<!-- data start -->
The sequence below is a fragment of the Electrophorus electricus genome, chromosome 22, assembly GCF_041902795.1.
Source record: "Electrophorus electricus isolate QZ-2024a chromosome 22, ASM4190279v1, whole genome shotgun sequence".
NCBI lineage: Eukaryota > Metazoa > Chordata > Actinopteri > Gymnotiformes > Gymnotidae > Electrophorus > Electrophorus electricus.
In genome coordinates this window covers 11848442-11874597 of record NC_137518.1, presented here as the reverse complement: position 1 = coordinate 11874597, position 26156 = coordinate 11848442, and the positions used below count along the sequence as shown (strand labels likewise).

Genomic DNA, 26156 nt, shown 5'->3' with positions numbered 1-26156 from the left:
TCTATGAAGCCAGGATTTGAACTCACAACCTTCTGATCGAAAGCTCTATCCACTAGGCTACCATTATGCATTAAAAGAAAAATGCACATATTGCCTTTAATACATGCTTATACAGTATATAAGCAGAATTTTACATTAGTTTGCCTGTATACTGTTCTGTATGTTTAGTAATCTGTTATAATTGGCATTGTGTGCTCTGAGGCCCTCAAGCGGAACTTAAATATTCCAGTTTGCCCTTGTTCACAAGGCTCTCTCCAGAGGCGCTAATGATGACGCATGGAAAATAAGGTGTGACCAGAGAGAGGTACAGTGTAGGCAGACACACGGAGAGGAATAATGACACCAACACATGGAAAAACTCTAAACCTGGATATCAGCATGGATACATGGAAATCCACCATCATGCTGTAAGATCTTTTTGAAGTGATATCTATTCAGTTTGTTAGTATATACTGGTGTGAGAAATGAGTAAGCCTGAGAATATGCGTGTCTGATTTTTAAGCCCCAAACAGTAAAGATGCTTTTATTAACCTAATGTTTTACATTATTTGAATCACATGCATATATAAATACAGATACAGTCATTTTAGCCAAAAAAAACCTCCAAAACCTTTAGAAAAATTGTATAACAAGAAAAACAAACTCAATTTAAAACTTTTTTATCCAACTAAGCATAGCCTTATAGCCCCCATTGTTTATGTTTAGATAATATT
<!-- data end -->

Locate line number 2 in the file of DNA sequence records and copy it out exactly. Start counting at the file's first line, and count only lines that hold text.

Source record: "Electrophorus electricus isolate QZ-2024a chromosome 22, ASM4190279v1, whole genome shotgun sequence".